Lazzeri also landed the nickname that would follow him to New York: “Poosh ‘Em Up Tony,” which according to legend was a phrase yelled to him by a fellow Italian fan in Salt Lake City. Lazzeri was the first Italian-American baseball star in New York, a fact that attracted a huge fan base, as well as paving the way for fellow Italian baseball stars from San Francisco, including longtime Yankee shortstop Frankie Crosetti and the DiMaggio brothers.

Lazzeri has memories of meeting them all — Ruth and Gehrig as a near-toddler, and later the regal DiMaggio. There is a famous anecdote of Lazzeri, his close friend Crosetti, and DiMaggio all driving to spring training in Florida from San Francisco in Lazzeri’s snazzy new Buick. Lazzeri and Crosetti shared the driving, but at one point they asked DiMaggio if he wanted to take a turn behind the wheel.

“I don’t know how,” he replied, according to Crosetti’s telling of the story years later.

“Nice fellow, but very quiet,” Lazzeri said of DiMaggio, before adding cheekily, “Never met his wife (Marilyn Monroe), though. Oh, well.”

Another encounter made nearly as big of an impression on the young Lazzeri. While he and his mother were traveling by train to spend the summer in the Bronx after the school year ended in San Francisco, as they did every year, they encountered heavyweight champion Jack Dempsey.

“Wow,” he said, echoing the sentiment of a guest. “You’d better believe it.”

Tony Lazzeri compiled a .292 average in 14 years, exceeding 100 RBI seven times. He played in seven World Series, winning five of them, and earned renown as one of the “glue” guys on the vaunted Yankee powerhouses of the 1920s and early ’30s.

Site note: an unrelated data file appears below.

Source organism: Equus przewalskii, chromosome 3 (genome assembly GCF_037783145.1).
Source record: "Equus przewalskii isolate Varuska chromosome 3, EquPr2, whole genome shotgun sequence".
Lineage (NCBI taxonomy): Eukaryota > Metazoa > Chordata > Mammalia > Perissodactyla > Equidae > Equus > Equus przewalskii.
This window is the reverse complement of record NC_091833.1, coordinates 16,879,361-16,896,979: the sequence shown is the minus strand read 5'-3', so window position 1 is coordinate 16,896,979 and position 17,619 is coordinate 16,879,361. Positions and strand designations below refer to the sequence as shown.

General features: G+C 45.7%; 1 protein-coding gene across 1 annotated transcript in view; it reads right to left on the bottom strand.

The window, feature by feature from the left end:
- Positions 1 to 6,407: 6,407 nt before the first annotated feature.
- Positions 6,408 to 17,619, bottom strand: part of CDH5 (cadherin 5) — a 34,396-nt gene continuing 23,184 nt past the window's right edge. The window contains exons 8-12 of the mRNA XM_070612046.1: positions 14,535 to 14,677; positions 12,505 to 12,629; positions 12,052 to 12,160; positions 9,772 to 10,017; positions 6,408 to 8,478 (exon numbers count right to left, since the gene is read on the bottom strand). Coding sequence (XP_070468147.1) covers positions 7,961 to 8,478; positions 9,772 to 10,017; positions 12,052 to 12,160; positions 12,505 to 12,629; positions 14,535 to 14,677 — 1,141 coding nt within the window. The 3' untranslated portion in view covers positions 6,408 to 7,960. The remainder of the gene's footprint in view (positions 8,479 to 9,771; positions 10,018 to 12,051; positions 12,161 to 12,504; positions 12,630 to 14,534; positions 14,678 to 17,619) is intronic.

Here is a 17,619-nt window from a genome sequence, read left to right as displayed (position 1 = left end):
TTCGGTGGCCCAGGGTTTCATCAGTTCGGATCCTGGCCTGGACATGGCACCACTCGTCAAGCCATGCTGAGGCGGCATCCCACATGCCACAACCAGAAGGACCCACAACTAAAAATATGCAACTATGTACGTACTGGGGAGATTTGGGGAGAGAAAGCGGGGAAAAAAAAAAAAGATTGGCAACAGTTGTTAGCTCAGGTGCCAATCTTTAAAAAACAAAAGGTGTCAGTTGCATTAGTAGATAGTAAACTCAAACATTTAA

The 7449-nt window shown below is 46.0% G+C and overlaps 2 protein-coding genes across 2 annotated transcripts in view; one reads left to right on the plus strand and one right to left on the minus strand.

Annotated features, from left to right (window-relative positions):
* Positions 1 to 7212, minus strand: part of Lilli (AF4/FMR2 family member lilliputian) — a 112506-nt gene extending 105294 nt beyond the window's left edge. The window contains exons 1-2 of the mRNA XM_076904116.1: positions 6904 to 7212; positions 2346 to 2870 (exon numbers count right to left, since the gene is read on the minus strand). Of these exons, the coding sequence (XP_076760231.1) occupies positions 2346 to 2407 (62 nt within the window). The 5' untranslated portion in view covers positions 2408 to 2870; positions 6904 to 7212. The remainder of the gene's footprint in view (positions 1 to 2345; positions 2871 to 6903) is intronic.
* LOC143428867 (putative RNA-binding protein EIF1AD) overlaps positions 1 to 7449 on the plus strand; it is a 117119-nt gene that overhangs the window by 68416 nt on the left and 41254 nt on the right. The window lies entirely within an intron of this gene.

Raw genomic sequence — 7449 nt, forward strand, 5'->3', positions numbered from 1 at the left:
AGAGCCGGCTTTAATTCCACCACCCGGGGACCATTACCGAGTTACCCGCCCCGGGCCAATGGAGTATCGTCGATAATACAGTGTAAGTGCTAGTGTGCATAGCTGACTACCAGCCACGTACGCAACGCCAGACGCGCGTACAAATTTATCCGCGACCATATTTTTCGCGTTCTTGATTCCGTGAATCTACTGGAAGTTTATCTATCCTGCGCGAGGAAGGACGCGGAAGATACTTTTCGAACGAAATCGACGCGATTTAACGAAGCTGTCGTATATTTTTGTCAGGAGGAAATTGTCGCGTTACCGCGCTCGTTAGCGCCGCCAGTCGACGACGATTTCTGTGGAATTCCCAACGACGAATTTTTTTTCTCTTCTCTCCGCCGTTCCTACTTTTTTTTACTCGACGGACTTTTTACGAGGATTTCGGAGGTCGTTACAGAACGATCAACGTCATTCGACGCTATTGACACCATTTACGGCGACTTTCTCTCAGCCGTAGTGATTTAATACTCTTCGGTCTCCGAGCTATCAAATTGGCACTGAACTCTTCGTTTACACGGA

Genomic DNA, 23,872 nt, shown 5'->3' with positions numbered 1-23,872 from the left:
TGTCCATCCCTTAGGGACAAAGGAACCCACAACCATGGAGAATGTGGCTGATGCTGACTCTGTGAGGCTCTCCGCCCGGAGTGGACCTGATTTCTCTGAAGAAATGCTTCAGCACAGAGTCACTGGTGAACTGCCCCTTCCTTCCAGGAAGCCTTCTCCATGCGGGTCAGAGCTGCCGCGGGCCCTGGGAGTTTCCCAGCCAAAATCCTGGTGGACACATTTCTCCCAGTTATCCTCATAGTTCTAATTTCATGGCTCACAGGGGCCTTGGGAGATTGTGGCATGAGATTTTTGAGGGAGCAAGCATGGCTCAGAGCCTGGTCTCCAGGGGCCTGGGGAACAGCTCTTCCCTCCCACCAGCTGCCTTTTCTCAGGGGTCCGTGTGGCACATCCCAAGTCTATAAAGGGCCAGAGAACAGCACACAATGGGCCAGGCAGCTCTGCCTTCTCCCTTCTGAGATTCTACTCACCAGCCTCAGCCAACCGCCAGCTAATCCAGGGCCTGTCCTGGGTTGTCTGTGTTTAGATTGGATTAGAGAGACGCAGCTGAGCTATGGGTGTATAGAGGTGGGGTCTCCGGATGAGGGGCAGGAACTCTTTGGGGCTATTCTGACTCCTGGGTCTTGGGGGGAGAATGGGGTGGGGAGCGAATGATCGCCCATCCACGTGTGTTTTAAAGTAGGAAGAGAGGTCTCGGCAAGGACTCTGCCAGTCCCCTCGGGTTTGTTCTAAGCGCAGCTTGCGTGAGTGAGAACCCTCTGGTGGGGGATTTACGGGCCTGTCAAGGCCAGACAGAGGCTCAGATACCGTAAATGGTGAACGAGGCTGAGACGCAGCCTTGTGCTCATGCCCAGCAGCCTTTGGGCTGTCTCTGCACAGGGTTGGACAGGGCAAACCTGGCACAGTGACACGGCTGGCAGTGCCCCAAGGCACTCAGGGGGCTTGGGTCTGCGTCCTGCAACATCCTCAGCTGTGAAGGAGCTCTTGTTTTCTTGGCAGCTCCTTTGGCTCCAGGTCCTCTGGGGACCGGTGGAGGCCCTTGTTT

“Lazzeri was a quiet, modest man,” Fred Glueckstein, author of “The ’27 Yankees,” wrote in an email. “He was popular with his teammates and respected by his opponents.”

Memories remain

His son played baseball only recreationally, focusing instead on basketball. The 6-3 Lazzeri played at Santa Clara, squaring off against the likes of Bill Russell (University of San Francisco) and Jim Loscutoff (Oregon).

He and Marilyn have three sons, who are also well-versed in their grandfather’s baseball exploits. Much of Lazzeri’s remaining memorabilia has been divided among them, including a letter from the legendary Connie Mack — the opposing manager in Lazzeri’s 11-RBI game — congratulating him on the feat.

Lazzeri also has many souvenirs from his father’s career, including scrapbooks of newspaper articles, and several photos of him with Ruth and other legendary Yankees.

Mostly, he has the memories, and though Lazzeri says he wishes he could remember more about his father, the snippets come back to him.

Like the time he caddied for his dad, an avid golfer, at the Olympic Club in San Francisco.

“He had a bag that was about 70 pounds, plus the clubs,” he said. “I lasted about four holes. The other kid had to take double.”

Lazzeri remembers Yankees Hall of Famer Lefty Gomez, a friend of his father’s, coming to watch one of his son’s Little League games in Medford. He tells of his father’s apprenticeship at age 15 as a boilermaker at an iron foundry.

“He’d catch rivets and throw them to the next guy,” Lazzeri recalled — a job credited with building up his father’s strength as a power hitter. He mused that the Hall of Famer, chosen in 2003 as the greatest second baseman in Yankees history (a title being challenged by Robinson Cano), never made more than $14,000 in a season.

Lazzeri was known among reporters of the day for being reluctant to talk about his achievements. Interviewing him, according to a writer of the day, was like “trying to mine coal with a nail file and a pair of scissors.” It was a trait that apparently extended to his home life.

“My father never talked a great deal about (his career),” Lazzeri said. “He played it, and I guess he was all right, because he’s in the Hall of Fame.”

Larry Stone: 206-464-3146 or

On Twitter @StoneLarry